when sex hurts

Beginning to Date

NOTE FROM ME: Please pardon my absence these past three months. It’s true that life got busy, but the actual reason for the long lapse is due to these being difficult to write, and even harder to post for all the internet. This is not an excuse by any means, merely an explanation. I will attempt to be better moving forward. When last we spoke, it was about my beginning to date and the aftermath of that. Let’s continue that discussion shall we? As always, feel free to contact me ❤

I spent years after breaking up with my first boyfriend celibate and single. At first it was the normal occurrence of picking up the scattered pieces of a broken heart, but long after I’d gotten over him I still didn’t date. I’ve had many people ask why I spent so many years single and, to be frank, I’m not entirely sure. I don’t think of that time as a particularly lonely one, or that I was lacking anything by not pursuing something romantic, sexual, or otherwise. I had a few light crushes when I was in college, but nothing truly substantial. I think my choice was a combination of focusing on other things in life, as well as not wanting to deal with the ramifications that would come from talking about my condition with someone else. If I didn’t date, I could sweep this issue under the rug and forget about it almost entirely. This may not have been healthy, but it was certainly easier. When I finally did start dating again, and started to date more often and see a variety of more people, I slowly started to become more comfortable with talking about my condition and realizing that it didn’t make up all of who I was. And that is in large part to that first person I was with post breakup.

I was 23 years old when I started dating again. I was at a party and I saw a guy who I thought was cute. We got a little tipsy, we couldn’t drive home, we ended up cuddling together. Anyone who has ever been drunk at a party and tried to flirt with someone they were interested in knows and understands the precarious position I’d found myself in that night with *Tyler. I was excited when he first kissed me, and had those butterflies in my stomach that I hadn’t felt in a long long time. Those nervous, excited, feelings where you’re not quite sure what’s going to happen next but you’re excited to be there with that person. For me however, underneath that excitement was fear. In today’s dating age the type of situation Tyler and I were in often leads to one night stands. Even if I’d wanted to have a one night stand at the time, I wouldn’t have been able to. It had only been one evening, but I really liked Tyler and I wanted to see him again. I was worried about what would happen if I told him I couldn’t have sex with him. Not just that night, but ever. Would he even want to see me again after I told him? I assumed he probably wouldn’t. It is one thing to tell someone you’ve just met that you’re not ready to sleep with them. It’s a much different thing to tell them you can’t sleep with them ever.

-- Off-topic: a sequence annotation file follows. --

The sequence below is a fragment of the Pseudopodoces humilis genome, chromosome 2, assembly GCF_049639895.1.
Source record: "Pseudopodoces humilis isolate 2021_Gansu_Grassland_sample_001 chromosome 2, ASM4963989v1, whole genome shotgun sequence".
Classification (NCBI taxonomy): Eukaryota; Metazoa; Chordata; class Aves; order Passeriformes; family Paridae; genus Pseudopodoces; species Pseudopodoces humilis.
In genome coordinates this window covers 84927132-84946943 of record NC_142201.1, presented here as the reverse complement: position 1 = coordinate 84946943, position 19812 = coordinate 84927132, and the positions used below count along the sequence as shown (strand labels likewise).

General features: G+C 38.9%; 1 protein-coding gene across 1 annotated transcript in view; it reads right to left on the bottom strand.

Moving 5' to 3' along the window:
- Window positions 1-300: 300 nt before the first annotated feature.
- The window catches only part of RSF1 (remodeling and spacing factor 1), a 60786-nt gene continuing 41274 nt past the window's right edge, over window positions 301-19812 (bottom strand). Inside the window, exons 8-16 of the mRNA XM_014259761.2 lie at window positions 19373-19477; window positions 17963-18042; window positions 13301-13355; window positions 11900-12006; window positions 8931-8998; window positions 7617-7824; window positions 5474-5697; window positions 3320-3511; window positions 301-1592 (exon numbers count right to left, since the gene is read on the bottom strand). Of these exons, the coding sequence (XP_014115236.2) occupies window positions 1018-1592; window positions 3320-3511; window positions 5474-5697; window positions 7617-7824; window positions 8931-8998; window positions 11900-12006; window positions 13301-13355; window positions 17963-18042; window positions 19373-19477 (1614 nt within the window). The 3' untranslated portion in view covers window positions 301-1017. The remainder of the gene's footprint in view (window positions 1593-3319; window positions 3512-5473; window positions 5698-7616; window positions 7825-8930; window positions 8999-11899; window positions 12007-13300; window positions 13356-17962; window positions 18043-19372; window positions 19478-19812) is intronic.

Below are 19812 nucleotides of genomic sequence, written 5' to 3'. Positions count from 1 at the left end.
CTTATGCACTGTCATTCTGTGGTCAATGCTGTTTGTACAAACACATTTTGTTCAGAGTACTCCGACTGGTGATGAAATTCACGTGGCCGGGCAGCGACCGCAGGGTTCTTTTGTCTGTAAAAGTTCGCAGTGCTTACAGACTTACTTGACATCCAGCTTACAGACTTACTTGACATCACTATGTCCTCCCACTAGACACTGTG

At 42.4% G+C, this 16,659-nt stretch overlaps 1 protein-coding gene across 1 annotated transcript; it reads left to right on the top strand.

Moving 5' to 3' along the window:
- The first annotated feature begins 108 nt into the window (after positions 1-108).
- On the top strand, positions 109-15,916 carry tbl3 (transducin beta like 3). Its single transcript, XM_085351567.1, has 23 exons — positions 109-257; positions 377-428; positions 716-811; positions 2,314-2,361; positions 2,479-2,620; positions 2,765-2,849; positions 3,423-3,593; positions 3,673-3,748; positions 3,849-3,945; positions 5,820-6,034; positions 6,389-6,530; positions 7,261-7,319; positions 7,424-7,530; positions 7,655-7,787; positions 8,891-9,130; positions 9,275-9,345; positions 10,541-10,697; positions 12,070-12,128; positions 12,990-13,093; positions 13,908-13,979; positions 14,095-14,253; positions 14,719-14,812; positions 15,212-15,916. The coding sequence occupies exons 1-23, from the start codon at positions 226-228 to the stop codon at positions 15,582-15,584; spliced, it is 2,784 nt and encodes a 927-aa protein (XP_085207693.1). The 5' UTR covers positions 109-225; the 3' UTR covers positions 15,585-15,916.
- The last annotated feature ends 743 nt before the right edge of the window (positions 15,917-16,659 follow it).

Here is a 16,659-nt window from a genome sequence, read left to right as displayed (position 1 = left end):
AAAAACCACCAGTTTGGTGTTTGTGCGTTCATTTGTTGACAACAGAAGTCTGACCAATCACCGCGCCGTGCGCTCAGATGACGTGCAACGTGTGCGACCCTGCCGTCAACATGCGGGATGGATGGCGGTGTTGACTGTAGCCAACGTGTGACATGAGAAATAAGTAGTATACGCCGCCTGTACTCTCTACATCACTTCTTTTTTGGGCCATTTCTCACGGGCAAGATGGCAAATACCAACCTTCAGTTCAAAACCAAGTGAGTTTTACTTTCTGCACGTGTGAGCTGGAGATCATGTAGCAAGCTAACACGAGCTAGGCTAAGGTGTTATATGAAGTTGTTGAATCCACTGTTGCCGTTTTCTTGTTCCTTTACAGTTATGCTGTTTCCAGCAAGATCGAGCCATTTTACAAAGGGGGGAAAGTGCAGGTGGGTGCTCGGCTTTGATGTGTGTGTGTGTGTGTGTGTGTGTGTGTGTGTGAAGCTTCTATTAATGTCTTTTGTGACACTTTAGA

Now, I can imagine what you’re thinking. Why tell him that night at all? Why even nurse that thought? You never have to have sex if you don’t want to. And you certainly don’t have to have sex with someone you’ve just met. Why can’t it just be a fun night, see where things go, and then tell him should you so choose? Yes, I fully agree, and want to constantly and consistently stress that you do not EVER have to sex with someone you don’t want to. And you don’t have to have sex with someone if you don’t feel like it. It’s YOUR body and it’s YOUR decision. However, I understand how easy it is to say that in a blog, and how much harder it can be to put that into practice. It is incredibly difficult to be that honest when you’re “in the moment” so to speak. You don’t want to tell someone “no” when you like them. You don’t want them to suddenly change their mind. You don’t want to offend anyone, or seem like you’re not interested, or seem like a “prude,” or like you’re inexperienced…the list goes on and on.